7) I’ve heard that I should be eating around my workouts. Eating what?
For most people, eating a normal mixed meal, consisting of some carbs and adequate protein, 1-2 hours before and after exercise is appropriate, as it will power you through your workout and maximize recovery.
Advanced clients and/or athletes have unique needs. Endurance athletes, bodybuilders, or those looking to increase muscle can benefit from adding a protein-and-carbohydrate drink during their workout, while physique competitors, and those trying to maximize fat loss can benefit from taking branched-chain amino acids during their workout.
8) Is it important when I eat? Will eating at night cause me to gain weight?
It’s called nutrient timing, and for pro bodybuilders and other physique competitors, high-level professional athletes, athletes who need to make a weight class, such as wrestlers, and those who compete in various events in a single day, it can make a difference. For the majority of us “regular people,” it takes a lot of extra effort and additional planning and makes dieting so much more complicated. So, unless you’re in one of those groups, when you eat is not as important as what you eat is, meaning you should eat good, nutritious foods in reasonable amounts at every meal.
9) Should I try the Paleo diet?
Paleo is one of the most popular diet methods in the world. It emphasizes eating mostly whole-food sources of lean proteins, fresh vegetables and fruits, and healthy fats. Some people find it to be too restrictive; others love it and feel good with this type of eating. Again, it’s all about what works for you and how consistent you can be with it.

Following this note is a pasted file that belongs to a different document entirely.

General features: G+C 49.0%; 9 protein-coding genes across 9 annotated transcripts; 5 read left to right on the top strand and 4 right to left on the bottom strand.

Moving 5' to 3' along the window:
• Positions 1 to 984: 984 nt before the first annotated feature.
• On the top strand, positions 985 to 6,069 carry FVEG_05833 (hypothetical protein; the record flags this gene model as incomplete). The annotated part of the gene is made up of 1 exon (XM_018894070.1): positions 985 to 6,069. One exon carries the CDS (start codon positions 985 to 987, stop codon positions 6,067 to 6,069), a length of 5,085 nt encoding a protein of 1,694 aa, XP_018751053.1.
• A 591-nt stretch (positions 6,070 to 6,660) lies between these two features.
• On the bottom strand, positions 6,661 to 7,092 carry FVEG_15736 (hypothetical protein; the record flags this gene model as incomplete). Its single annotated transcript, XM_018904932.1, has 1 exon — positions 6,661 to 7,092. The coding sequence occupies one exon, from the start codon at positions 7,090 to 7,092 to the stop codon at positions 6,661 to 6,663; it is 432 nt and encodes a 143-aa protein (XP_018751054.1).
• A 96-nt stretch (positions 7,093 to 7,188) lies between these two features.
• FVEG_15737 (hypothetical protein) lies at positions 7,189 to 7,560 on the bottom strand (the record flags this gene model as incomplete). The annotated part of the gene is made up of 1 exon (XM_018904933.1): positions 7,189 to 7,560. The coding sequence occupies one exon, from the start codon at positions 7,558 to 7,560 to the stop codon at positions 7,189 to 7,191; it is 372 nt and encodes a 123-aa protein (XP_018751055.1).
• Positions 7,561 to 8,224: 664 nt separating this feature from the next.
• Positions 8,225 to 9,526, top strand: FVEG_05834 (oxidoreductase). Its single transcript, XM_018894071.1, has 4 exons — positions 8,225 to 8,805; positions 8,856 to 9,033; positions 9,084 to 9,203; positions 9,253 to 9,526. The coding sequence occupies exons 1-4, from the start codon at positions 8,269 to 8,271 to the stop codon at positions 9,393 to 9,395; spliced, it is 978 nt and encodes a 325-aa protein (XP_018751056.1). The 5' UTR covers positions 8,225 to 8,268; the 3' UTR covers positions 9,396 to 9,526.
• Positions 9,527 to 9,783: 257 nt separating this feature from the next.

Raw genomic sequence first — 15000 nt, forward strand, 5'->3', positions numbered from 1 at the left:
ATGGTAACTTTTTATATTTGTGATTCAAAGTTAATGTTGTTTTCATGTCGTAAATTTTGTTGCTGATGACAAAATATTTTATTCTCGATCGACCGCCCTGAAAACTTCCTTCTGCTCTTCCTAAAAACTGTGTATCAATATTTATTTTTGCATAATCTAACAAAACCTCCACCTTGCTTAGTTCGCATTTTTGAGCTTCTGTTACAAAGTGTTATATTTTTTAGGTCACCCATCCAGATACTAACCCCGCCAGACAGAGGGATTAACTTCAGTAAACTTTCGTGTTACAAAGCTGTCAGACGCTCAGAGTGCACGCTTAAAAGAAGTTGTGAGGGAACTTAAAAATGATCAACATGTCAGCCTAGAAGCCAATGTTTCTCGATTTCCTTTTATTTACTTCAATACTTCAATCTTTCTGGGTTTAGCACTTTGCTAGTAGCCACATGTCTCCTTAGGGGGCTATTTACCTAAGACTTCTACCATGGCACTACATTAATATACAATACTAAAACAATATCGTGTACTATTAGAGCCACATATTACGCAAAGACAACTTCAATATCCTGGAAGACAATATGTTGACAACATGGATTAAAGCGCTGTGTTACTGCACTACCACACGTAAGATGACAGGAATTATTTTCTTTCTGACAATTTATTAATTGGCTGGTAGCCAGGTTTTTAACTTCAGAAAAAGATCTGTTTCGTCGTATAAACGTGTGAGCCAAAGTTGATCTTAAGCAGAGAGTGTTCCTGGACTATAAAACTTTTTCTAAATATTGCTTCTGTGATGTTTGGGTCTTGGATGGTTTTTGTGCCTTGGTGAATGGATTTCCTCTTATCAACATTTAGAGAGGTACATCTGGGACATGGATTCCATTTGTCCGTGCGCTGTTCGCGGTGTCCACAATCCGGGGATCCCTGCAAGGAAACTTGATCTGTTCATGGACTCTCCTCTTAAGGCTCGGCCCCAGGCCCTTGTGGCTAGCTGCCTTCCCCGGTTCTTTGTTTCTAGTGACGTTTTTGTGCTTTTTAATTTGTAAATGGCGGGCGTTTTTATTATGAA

10) Should I do a detox diet or juice cleanse to help lose weight?
Juicing cleansing and detox have their fans, but they can cause issues in some people, such as protein deficiencies, calories deficiencies, low blood sugar, and GI tract dysfunction. Too much of such a restrictive diet, and the calorie deficit can cause your body to starve and leave you with low energy and other harmful effects. If doing a cleanse or detox diet will help you stay consistent in your dieting efforts and will keep you motivated, by all means juice away. I prefer that my clients build lifelong skills and eating habits, along with daily exercise, in order to improve their health, performance, and body composition without using extreme and unsustainable practices like detoxes and cleanses.